As one could expect on a nice summer evening, there were several other motorcycles on this twisty road at this time. It filled me with joy whenever I crossed another rider and they would wave their hand in acknowledgement – I am now part of the club. They had no idea that it was my first ride.
The road was smooth and the bike was sound. I navigated most corners by easing off the throttle a bit. I did not need to get into a hairy situation on my first outing. Thankfully traffic was really light and I was not really holding up any other drivers. Regardless, Lynn driving my car would provided me some buffer for any tailgaters.
Riding up north towards Brantford and Paris, I figured it would be wise to gas up. At the time, I was not so confident on the range of the bike, I know today that the entire trip could be done on a single tank. At this point, it did become quite clear that I would run into a slight issue. My riding curfew was coming up very quickly and some quick math indicated that I would get home a good half-hour past it. What to do? Would I dare leave the bike behind in some strange parking lot and return for it the next day? That thought was discarded pretty quickly and I told Lynn we better get going on the road again. After a quick check on directions, we set off to get on Dundas and drive straight through Woodstock on our way to London.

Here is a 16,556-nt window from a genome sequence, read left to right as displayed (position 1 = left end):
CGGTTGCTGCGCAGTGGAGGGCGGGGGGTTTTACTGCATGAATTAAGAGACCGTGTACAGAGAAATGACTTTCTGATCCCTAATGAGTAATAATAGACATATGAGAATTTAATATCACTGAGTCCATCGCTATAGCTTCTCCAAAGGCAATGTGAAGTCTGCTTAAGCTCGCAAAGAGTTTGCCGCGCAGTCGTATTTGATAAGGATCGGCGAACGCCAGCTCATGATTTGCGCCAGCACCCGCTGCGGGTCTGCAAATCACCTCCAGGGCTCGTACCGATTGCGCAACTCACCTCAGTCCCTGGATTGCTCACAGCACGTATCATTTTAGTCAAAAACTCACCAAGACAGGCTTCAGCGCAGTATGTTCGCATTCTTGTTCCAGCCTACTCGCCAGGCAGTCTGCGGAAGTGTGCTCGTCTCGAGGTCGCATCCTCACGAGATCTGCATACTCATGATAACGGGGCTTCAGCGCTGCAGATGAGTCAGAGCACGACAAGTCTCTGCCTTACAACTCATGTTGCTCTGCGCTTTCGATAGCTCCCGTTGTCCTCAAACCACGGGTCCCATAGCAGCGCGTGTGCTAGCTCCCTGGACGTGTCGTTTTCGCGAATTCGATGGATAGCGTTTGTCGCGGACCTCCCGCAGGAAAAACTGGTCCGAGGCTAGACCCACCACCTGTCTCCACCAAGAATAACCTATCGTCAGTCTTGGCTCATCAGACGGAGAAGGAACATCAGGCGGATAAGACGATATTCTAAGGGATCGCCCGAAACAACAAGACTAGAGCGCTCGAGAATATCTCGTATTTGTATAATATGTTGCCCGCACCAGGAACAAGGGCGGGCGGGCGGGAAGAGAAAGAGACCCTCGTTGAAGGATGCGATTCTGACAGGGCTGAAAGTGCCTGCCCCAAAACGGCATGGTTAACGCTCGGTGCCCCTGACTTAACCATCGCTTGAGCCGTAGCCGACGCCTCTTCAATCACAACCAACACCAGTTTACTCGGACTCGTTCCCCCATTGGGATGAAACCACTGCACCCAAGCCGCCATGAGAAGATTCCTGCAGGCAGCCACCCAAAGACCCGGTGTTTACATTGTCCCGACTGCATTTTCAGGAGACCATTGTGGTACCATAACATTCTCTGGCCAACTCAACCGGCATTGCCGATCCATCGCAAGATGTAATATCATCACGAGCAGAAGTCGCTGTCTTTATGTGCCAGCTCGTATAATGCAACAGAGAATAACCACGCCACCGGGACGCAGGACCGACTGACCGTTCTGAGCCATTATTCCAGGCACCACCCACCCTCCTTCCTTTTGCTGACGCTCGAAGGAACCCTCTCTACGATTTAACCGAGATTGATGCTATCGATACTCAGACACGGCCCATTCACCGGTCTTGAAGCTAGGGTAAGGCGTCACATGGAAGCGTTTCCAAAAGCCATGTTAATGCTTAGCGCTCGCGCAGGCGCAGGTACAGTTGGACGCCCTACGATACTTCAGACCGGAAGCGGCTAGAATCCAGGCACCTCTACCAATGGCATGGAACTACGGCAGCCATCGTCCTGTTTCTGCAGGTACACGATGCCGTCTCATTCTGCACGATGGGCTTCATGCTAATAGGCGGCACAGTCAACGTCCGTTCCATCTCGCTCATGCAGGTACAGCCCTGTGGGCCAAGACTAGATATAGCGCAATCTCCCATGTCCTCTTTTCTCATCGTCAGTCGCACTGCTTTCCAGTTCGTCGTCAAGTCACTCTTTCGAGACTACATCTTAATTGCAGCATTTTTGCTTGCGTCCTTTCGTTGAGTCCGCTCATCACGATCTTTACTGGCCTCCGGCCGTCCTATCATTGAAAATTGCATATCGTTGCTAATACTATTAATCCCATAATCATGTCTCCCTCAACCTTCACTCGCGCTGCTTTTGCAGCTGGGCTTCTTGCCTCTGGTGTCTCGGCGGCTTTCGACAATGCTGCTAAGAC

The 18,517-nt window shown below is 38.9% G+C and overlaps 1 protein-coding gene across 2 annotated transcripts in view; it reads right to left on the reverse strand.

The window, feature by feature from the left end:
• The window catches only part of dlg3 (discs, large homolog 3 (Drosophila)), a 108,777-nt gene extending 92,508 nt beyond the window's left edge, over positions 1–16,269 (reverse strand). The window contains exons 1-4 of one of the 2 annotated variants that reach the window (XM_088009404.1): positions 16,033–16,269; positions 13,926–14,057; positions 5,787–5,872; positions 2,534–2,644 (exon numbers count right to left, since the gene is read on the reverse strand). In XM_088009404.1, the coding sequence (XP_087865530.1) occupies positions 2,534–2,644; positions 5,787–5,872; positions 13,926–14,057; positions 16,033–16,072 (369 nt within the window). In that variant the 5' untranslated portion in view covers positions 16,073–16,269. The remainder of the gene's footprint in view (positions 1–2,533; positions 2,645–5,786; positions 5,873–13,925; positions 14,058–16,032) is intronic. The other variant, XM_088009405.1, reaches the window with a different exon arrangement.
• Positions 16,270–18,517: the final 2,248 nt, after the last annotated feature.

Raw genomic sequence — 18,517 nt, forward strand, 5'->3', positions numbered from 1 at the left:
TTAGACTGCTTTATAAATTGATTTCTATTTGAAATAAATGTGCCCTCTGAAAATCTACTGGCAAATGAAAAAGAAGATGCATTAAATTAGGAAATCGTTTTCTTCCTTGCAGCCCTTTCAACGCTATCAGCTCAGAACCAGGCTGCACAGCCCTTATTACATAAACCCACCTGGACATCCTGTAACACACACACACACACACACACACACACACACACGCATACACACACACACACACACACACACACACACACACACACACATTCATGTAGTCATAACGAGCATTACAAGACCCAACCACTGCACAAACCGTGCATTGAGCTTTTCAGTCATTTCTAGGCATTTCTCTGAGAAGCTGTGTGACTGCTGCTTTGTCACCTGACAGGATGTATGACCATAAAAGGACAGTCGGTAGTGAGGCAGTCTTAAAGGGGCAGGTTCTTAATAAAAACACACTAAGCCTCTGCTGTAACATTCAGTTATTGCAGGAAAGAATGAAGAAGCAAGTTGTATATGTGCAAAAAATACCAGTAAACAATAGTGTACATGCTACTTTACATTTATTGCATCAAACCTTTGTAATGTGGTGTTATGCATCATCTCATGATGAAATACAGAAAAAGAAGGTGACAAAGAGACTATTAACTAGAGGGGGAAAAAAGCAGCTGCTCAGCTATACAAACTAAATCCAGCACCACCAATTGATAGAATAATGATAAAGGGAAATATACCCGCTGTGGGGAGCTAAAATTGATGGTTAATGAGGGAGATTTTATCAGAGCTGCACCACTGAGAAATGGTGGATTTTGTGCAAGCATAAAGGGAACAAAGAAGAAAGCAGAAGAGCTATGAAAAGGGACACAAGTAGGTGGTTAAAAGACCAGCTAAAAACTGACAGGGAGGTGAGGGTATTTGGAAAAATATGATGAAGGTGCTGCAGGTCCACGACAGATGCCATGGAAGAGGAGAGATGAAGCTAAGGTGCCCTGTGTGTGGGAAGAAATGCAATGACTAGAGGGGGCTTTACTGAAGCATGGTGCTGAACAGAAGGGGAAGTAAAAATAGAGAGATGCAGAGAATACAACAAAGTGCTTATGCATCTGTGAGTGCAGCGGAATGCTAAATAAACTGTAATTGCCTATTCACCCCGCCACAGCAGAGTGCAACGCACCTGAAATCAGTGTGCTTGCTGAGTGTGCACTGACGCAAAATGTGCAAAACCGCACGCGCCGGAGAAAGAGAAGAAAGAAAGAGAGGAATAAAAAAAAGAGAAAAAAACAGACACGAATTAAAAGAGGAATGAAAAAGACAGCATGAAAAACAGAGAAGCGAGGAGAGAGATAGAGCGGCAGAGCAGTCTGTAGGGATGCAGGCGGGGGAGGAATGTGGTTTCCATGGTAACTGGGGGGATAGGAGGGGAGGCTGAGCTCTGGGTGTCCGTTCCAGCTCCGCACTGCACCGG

Around Woodstock it got quite dark and I started to get worried that I would certainly get in trouble if I was ever stopped by police.
It felt kinda chilly out there so I turned on the heated grips for comfort. Nice.
Still on Dundas, I noticed a lot of movement in my rear-view mirror – it looked like a train of lights. As Lynn got passed driving my car, I now knew it was a “gang” of motorcycles. Never having been in contact with other motorcyclists using the same road, I didn’t know how to behave. I kept my blocking position on the left-hand tyre track and figured they would pass me, and they did. I could only think of Lynn who had effectively lost me in the traffic. Since it was dark, I simply blended in with the group of riders. It all sorted itself because I was riding slower than the group and they eventually turned off Dundas.
I approached the city for the final stretch and by this point, I was getting quite hungry. My original plan had us stopping around Brantford for a quick bite. Due to my time concerns, that idea was scrapped.
We got to my place without any concerns other than grabbing a bite to eat. So happy to have made it and relieved we didn’t encounter any problems, I asked Lynn where would she want to eat – my treat.